The Camel’s Nose: Open Theism And Biblical Interpretation -- By: Benjamin H. Arbour

Journal: Bibliotheca Sacra
Volume: BSAC 171:683 (Jul 2014)
Article: The Camel’s Nose: Open Theism And Biblical Interpretation
Author: Benjamin H. Arbour

The Camel’s Nose: Open Theism And Biblical Interpretation

Benjamin H. Arbour


Douglas K. Blount

Benjamin H. Arbour is a Ph.D. candidate, University of Bristol, Bristol, United Kingdom, and Douglas K. Blount is Professor of Theological Studies, Dallas Theological Seminary, Dallas, Texas.

“If the camel gets his nose in the tent, his body will soon follow.”

—Ancient Arabian Proverb

Open theists have offered two types of arguments for their view. Some have mustered philosophical arguments against exhaustive divine foreknowledge.1 Others have offered biblical-theological arguments in favor of their account of such knowledge.2 What follows examines the latter type of argument, for while the philosophical arguments remain unconvincing, they are coherent and interesting. The current biblical-theological arguments in favor of openness, however, seem not only unsuccessful but also naïve or disingenuous. Specifically, open readings of Scripture, despite claims to the contrary, are as driven by philosophical presuppositions as the interpretations they are intended to supplant.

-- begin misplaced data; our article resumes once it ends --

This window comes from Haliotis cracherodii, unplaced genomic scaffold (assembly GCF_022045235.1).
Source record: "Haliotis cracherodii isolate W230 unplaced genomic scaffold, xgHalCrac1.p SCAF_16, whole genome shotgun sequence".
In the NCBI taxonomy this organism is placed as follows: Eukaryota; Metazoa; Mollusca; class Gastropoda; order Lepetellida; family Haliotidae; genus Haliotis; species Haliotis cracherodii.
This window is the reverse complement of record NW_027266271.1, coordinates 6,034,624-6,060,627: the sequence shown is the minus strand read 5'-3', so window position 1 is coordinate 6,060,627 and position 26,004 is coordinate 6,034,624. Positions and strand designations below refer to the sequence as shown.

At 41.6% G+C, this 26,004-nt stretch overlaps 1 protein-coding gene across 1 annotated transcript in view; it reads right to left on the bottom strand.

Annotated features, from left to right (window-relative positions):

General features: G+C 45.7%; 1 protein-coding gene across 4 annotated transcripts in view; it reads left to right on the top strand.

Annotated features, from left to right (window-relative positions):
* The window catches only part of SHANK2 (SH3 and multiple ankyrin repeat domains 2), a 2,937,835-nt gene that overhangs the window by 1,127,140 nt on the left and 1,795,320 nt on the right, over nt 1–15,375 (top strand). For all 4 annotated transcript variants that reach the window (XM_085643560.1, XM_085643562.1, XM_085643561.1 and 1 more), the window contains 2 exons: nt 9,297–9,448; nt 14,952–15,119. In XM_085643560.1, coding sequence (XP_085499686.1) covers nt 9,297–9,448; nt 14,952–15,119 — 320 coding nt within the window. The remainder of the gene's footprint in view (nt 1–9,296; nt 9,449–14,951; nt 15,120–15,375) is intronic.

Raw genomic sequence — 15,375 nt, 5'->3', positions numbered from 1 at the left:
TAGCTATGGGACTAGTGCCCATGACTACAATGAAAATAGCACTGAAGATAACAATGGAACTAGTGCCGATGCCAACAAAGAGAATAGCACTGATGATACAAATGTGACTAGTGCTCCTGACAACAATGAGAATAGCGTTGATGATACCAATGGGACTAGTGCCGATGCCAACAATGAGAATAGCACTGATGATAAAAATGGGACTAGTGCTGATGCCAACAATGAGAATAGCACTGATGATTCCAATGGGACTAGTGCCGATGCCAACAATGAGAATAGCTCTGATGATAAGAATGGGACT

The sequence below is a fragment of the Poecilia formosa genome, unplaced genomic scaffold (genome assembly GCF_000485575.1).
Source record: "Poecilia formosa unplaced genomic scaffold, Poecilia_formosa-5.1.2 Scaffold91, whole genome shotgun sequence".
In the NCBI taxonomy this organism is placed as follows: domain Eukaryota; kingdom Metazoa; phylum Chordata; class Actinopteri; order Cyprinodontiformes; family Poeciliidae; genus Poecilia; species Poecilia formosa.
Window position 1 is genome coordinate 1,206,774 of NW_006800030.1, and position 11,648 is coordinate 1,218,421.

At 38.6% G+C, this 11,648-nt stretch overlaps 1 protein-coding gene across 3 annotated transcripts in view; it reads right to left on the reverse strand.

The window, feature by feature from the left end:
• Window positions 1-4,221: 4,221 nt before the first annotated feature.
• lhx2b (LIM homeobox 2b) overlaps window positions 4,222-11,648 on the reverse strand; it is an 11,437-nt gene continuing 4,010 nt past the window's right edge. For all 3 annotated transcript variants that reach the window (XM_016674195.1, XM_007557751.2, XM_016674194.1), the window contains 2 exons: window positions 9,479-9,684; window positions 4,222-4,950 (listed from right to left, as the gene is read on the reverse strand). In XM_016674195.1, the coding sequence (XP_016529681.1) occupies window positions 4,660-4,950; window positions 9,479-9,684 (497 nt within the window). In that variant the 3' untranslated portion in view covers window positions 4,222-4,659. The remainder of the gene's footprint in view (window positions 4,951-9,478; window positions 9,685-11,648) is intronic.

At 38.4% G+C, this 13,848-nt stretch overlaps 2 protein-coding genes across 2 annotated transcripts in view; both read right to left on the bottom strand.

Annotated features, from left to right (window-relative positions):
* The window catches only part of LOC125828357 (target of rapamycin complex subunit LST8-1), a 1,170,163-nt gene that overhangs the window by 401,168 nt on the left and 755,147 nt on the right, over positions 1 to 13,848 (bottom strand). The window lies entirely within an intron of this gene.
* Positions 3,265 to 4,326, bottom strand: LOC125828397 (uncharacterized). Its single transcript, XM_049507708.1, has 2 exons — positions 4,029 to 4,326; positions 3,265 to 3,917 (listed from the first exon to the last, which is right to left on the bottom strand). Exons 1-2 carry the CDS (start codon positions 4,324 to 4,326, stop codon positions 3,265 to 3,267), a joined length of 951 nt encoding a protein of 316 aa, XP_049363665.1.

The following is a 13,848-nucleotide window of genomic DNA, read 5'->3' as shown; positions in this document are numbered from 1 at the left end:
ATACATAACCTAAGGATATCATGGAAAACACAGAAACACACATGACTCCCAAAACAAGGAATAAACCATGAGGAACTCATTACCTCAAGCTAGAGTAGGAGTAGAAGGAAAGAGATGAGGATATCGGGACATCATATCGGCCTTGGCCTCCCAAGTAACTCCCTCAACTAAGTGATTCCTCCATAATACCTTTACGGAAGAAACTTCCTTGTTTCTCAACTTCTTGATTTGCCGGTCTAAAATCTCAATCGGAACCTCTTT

This article discusses the interpretive practices typical of open theists as well as theological consequences of those practices. It defends the reading of Scripture put forward by traditional Christian

orthodoxy (hereafter, “the tradition”) by undermining the hermeneutical principles espoused by open theists. Traditional theists usually respond to open theists by attacking, either philosophically or theologically, their conclusions. While some such responses mention aspects of openness hermeneutics in passing, the discussion has largely dealt with hermeneutical issues piecemeal and in fits and starts.3 The present article begins by noting numerous unsubstantiated assumptions that drive open readings of Scripture. It then argues that such readings do not arise in a philosophical vacuum. Finally, it discusses anthropomorphic interpretation and points out incongruity in open theists’ readings concerning which texts should be taken “literally.” The flawed interpretive practices underlying open readings would, if applied consistently, lead to an unacceptable account of God’s nature and an untenable view of His wisdom. The argument concerning divine wisdom gives special attention to Genesis 22, a passage to which open theists often appeal.

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